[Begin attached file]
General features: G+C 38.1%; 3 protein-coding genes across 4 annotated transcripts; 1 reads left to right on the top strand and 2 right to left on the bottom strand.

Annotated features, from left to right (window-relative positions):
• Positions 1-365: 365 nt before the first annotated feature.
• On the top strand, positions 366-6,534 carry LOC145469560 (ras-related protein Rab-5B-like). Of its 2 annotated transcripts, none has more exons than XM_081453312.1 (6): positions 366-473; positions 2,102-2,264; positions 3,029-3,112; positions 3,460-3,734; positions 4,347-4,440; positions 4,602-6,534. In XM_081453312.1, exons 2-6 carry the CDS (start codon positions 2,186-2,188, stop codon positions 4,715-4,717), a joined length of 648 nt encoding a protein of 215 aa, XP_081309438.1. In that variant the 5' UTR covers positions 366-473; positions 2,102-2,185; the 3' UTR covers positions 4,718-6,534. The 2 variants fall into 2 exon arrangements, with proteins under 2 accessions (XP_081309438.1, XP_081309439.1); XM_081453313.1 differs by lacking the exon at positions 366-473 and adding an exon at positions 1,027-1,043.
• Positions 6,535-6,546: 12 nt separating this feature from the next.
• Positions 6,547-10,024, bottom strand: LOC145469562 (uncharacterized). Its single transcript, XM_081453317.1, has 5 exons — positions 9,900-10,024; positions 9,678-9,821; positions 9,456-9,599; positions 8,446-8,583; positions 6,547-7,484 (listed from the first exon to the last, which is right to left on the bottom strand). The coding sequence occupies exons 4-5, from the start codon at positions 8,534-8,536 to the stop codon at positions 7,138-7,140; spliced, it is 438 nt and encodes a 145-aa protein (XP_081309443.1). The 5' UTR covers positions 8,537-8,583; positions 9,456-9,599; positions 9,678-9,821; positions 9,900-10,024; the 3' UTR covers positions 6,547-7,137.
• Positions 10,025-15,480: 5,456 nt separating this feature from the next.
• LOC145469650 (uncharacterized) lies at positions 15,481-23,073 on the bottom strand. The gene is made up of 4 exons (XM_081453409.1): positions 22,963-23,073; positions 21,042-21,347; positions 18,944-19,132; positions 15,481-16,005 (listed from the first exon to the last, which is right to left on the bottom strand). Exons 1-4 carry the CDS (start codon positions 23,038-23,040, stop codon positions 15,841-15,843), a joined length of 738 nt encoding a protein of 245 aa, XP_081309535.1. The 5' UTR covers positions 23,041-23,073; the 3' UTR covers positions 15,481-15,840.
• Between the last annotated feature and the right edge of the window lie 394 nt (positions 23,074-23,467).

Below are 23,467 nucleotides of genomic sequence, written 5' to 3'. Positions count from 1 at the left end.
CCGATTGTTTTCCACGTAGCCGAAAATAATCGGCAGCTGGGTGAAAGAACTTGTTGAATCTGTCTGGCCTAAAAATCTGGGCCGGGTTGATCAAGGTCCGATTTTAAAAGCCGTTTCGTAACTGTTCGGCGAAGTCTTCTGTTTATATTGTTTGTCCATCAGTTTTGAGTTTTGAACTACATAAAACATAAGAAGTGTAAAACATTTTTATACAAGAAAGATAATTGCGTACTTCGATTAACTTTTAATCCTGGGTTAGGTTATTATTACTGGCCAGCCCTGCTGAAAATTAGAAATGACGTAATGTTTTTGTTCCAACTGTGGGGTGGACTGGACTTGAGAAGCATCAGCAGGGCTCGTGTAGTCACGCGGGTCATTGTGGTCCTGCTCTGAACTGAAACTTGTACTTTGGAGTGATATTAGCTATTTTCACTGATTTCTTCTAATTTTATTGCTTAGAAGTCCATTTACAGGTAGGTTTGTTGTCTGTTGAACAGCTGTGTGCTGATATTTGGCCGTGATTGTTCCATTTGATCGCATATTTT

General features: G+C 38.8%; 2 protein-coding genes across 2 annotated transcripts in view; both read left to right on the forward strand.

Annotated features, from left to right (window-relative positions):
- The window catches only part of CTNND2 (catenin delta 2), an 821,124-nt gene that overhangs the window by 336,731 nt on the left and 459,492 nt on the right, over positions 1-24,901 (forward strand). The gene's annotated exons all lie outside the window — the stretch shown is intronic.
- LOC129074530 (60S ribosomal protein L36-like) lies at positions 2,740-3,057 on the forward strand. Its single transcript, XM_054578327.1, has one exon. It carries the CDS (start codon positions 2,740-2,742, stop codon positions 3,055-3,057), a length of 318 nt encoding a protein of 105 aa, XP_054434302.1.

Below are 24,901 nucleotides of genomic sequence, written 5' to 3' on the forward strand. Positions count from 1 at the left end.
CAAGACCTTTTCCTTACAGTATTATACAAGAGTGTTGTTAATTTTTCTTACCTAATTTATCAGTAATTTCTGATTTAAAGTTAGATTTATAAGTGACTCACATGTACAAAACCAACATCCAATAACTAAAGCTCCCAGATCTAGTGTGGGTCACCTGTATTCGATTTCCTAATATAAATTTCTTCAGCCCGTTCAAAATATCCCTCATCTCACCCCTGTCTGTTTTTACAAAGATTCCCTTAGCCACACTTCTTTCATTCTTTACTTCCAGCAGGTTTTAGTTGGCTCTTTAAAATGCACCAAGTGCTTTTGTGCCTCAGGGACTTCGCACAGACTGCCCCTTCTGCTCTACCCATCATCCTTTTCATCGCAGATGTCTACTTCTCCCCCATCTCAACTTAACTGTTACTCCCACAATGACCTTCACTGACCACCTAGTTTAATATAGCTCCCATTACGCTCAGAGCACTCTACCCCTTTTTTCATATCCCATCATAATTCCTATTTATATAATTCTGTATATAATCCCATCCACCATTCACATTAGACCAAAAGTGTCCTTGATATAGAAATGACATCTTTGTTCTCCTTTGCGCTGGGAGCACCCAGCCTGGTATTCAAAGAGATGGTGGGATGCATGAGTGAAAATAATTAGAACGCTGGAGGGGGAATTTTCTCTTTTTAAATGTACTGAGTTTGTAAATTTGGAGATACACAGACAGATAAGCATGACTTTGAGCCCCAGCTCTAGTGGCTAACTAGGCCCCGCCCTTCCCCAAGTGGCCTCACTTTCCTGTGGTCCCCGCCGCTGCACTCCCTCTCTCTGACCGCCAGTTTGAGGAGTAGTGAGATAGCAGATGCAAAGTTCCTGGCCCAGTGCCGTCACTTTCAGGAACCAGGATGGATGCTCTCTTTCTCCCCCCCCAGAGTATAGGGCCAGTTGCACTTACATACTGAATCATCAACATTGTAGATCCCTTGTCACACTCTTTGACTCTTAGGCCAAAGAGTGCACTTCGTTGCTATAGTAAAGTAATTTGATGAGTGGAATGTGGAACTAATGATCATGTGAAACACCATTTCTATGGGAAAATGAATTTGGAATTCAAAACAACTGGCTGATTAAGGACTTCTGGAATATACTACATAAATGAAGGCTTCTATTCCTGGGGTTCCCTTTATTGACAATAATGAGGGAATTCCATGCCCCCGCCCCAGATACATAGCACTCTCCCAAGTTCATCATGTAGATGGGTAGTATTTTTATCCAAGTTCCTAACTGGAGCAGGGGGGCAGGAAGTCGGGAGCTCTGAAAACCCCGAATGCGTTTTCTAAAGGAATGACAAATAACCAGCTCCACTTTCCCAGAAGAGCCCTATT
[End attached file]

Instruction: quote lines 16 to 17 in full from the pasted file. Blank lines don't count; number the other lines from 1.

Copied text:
Below are 24,901 nucleotides of genomic sequence, written 5' to 3' on the forward strand. Positions count from 1 at the left end.
CAAGACCTTTTCCTTACAGTATTATACAAGAGTGTTGTTAATTTTTCTTACCTAATTTATCAGTAATTTCTGATTTAAAGTTAGATTTATAAGTGACTCACATGTACAAAACCAACATCCAATAACTAAAGCTCCCAGATCTAGTGTGGGTCACCTGTATTCGATTTCCTAATATAAATTTCTTCAGCCCGTTCAAAATATCCCTCATCTCACCCCTGTCTGTTTTTACAAAGATTCCCTTAGCCACACTTCTTTCATTCTTTACTTCCAGCAGGTTTTAGTTGGCTCTTTAAAATGCACCAAGTGCTTTTGTGCCTCAGGGACTTCGCACAGACTGCCCCTTCTGCTCTACCCATCATCCTTTTCATCGCAGATGTCTACTTCTCCCCCATCTCAACTTAACTGTTACTCCCACAATGACCTTCACTGACCACCTAGTTTAATATAGCTCCCATTACGCTCAGAGCACTCTACCCCTTTTTTCATATCCCATCATAATTCCTATTTATATAATTCTGTATATAATCCCATCCACCATTCACATTAGACCAAAAGTGTCCTTGATATAGAAATGACATCTTTGTTCTCCTTTGCGCTGGGAGCACCCAGCCTGGTATTCAAAGAGATGGTGGGATGCATGAGTGAAAATAATTAGAACGCTGGAGGGGGAATTTTCTCTTTTTAAATGTACTGAGTTTGTAAATTTGGAGATACACAGACAGATAAGCATGACTTTGAGCCCCAGCTCTAGTGGCTAACTAGGCCCCGCCCTTCCCCAAGTGGCCTCACTTTCCTGTGGTCCCCGCCGCTGCACTCCCTCTCTCTGACCGCCAGTTTGAGGAGTAGTGAGATAGCAGATGCAAAGTTCCTGGCCCAGTGCCGTCACTTTCAGGAACCAGGATGGATGCTCTCTTTCTCCCCCCCCAGAGTATAGGGCCAGTTGCACTTACATACTGAATCATCAACATTGTAGATCCCTTGTCACACTCTTTGACTCTTAGGCCAAAGAGTGCACTTCGTTGCTATAGTAAAGTAATTTGATGAGTGGAATGTGGAACTAATGATCATGTGAAACACCATTTCTATGGGAAAATGAATTTGGAATTCAAAACAACTGGCTGATTAAGGACTTCTGGAATATACTACATAAATGAAGGCTTCTATTCCTGGGGTTCCCTTTATTGACAATAATGAGGGAATTCCATGCCCCCGCCCCAGATACATAGCACTCTCCCAAGTTCATCATGTAGATGGGTAGTATTTTTATCCAAGTTCCTAACTGGAGCAGGGGGGCAGGAAGTCGGGAGCTCTGAAAACCCCGAATGCGTTTTCTAAAGGAATGACAAATAACCAGCTCCACTTTCCCAGAAGAGCCCTATT